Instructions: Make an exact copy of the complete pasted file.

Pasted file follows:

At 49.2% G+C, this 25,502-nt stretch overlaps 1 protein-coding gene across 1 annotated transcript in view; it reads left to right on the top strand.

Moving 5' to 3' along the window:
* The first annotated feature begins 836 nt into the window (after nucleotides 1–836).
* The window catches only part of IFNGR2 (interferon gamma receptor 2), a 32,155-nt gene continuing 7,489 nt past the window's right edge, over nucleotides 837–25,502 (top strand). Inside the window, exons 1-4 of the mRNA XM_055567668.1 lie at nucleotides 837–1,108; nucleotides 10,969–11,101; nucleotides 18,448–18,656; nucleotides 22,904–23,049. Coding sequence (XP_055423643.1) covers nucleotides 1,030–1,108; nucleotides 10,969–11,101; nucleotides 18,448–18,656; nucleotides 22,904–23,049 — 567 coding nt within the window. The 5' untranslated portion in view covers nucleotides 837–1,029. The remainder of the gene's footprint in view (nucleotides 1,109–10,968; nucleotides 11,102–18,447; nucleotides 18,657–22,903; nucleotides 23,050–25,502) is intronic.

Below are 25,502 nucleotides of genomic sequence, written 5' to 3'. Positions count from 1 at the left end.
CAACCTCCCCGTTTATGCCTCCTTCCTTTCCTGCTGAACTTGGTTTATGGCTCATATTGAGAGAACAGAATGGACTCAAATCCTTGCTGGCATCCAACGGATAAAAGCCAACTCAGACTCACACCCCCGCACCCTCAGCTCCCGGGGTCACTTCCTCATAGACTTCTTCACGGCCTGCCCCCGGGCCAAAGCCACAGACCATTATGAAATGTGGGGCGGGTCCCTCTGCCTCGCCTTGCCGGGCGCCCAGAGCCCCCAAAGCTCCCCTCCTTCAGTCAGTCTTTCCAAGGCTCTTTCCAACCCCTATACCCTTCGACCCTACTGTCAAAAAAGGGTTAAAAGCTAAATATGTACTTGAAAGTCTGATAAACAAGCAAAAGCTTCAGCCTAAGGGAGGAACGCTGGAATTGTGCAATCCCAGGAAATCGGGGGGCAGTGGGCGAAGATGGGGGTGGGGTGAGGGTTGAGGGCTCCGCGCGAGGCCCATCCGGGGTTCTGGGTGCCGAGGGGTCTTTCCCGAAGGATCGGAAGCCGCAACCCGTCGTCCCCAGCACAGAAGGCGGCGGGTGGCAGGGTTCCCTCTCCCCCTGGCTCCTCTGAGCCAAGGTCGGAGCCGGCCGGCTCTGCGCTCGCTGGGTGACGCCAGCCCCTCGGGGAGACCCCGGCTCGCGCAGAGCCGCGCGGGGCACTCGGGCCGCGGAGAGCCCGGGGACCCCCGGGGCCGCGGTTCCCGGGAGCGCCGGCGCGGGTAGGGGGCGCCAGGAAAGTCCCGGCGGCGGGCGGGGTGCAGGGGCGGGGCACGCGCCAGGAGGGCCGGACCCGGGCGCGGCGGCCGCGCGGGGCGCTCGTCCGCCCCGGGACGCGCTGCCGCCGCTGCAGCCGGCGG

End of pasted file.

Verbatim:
At 49.2% G+C, this 25,502-nt stretch overlaps 1 protein-coding gene across 1 annotated transcript in view; it reads left to right on the top strand.

Moving 5' to 3' along the window:
* The first annotated feature begins 836 nt into the window (after nucleotides 1–836).
* The window catches only part of IFNGR2 (interferon gamma receptor 2), a 32,155-nt gene continuing 7,489 nt past the window's right edge, over nucleotides 837–25,502 (top strand). Inside the window, exons 1-4 of the mRNA XM_055567668.1 lie at nucleotides 837–1,108; nucleotides 10,969–11,101; nucleotides 18,448–18,656; nucleotides 22,904–23,049. Coding sequence (XP_055423643.1) covers nucleotides 1,030–1,108; nucleotides 10,969–11,101; nucleotides 18,448–18,656; nucleotides 22,904–23,049 — 567 coding nt within the window. The 5' untranslated portion in view covers nucleotides 837–1,029. The remainder of the gene's footprint in view (nucleotides 1,109–10,968; nucleotides 11,102–18,447; nucleotides 18,657–22,903; nucleotides 23,050–25,502) is intronic.

Below are 25,502 nucleotides of genomic sequence, written 5' to 3'. Positions count from 1 at the left end.
CAACCTCCCCGTTTATGCCTCCTTCCTTTCCTGCTGAACTTGGTTTATGGCTCATATTGAGAGAACAGAATGGACTCAAATCCTTGCTGGCATCCAACGGATAAAAGCCAACTCAGACTCACACCCCCGCACCCTCAGCTCCCGGGGTCACTTCCTCATAGACTTCTTCACGGCCTGCCCCCGGGCCAAAGCCACAGACCATTATGAAATGTGGGGCGGGTCCCTCTGCCTCGCCTTGCCGGGCGCCCAGAGCCCCCAAAGCTCCCCTCCTTCAGTCAGTCTTTCCAAGGCTCTTTCCAACCCCTATACCCTTCGACCCTACTGTCAAAAAAGGGTTAAAAGCTAAATATGTACTTGAAAGTCTGATAAACAAGCAAAAGCTTCAGCCTAAGGGAGGAACGCTGGAATTGTGCAATCCCAGGAAATCGGGGGGCAGTGGGCGAAGATGGGGGTGGGGTGAGGGTTGAGGGCTCCGCGCGAGGCCCATCCGGGGTTCTGGGTGCCGAGGGGTCTTTCCCGAAGGATCGGAAGCCGCAACCCGTCGTCCCCAGCACAGAAGGCGGCGGGTGGCAGGGTTCCCTCTCCCCCTGGCTCCTCTGAGCCAAGGTCGGAGCCGGCCGGCTCTGCGCTCGCTGGGTGACGCCAGCCCCTCGGGGAGACCCCGGCTCGCGCAGAGCCGCGCGGGGCACTCGGGCCGCGGAGAGCCCGGGGACCCCCGGGGCCGCGGTTCCCGGGAGCGCCGGCGCGGGTAGGGGGCGCCAGGAAAGTCCCGGCGGCGGGCGGGGTGCAGGGGCGGGGCACGCGCCAGGAGGGCCGGACCCGGGCGCGGCGGCCGCGCGGGGCGCTCGTCCGCCCCGGGACGCGCTGCCGCCGCTGCAGCCGGCGG